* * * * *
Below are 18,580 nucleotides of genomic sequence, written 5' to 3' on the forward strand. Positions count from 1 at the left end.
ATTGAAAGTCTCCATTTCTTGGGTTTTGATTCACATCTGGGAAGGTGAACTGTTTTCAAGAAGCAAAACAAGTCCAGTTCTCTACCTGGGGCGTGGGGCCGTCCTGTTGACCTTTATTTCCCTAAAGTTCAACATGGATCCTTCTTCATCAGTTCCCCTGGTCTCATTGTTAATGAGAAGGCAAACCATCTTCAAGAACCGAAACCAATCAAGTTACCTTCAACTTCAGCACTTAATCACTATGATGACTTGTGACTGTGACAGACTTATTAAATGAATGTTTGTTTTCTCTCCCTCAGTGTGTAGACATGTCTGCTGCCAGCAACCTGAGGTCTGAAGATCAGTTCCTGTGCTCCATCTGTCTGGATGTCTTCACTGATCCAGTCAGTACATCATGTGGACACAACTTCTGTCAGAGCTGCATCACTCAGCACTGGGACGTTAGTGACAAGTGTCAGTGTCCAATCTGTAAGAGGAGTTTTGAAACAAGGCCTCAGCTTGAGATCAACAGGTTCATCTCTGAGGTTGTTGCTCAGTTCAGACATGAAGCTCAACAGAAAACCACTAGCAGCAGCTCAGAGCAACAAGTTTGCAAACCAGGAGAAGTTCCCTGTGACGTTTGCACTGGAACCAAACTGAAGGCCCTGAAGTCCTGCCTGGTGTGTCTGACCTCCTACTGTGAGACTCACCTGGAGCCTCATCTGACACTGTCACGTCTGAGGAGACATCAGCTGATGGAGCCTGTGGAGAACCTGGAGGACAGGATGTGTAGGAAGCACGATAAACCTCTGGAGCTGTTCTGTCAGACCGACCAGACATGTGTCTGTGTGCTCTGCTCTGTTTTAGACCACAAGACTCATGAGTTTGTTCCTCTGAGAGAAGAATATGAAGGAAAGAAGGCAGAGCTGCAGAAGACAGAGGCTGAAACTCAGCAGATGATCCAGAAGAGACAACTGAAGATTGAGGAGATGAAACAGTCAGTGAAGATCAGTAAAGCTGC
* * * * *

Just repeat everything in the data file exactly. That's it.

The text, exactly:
Below are 18,580 nucleotides of genomic sequence, written 5' to 3' on the forward strand. Positions count from 1 at the left end.
ATTGAAAGTCTCCATTTCTTGGGTTTTGATTCACATCTGGGAAGGTGAACTGTTTTCAAGAAGCAAAACAAGTCCAGTTCTCTACCTGGGGCGTGGGGCCGTCCTGTTGACCTTTATTTCCCTAAAGTTCAACATGGATCCTTCTTCATCAGTTCCCCTGGTCTCATTGTTAATGAGAAGGCAAACCATCTTCAAGAACCGAAACCAATCAAGTTACCTTCAACTTCAGCACTTAATCACTATGATGACTTGTGACTGTGACAGACTTATTAAATGAATGTTTGTTTTCTCTCCCTCAGTGTGTAGACATGTCTGCTGCCAGCAACCTGAGGTCTGAAGATCAGTTCCTGTGCTCCATCTGTCTGGATGTCTTCACTGATCCAGTCAGTACATCATGTGGACACAACTTCTGTCAGAGCTGCATCACTCAGCACTGGGACGTTAGTGACAAGTGTCAGTGTCCAATCTGTAAGAGGAGTTTTGAAACAAGGCCTCAGCTTGAGATCAACAGGTTCATCTCTGAGGTTGTTGCTCAGTTCAGACATGAAGCTCAACAGAAAACCACTAGCAGCAGCTCAGAGCAACAAGTTTGCAAACCAGGAGAAGTTCCCTGTGACGTTTGCACTGGAACCAAACTGAAGGCCCTGAAGTCCTGCCTGGTGTGTCTGACCTCCTACTGTGAGACTCACCTGGAGCCTCATCTGACACTGTCACGTCTGAGGAGACATCAGCTGATGGAGCCTGTGGAGAACCTGGAGGACAGGATGTGTAGGAAGCACGATAAACCTCTGGAGCTGTTCTGTCAGACCGACCAGACATGTGTCTGTGTGCTCTGCTCTGTTTTAGACCACAAGACTCATGAGTTTGTTCCTCTGAGAGAAGAATATGAAGGAAAGAAGGCAGAGCTGCAGAAGACAGAGGCTGAAACTCAGCAGATGATCCAGAAGAGACAACTGAAGATTGAGGAGATGAAACAGTCAGTGAAGATCAGTAAAGCTGC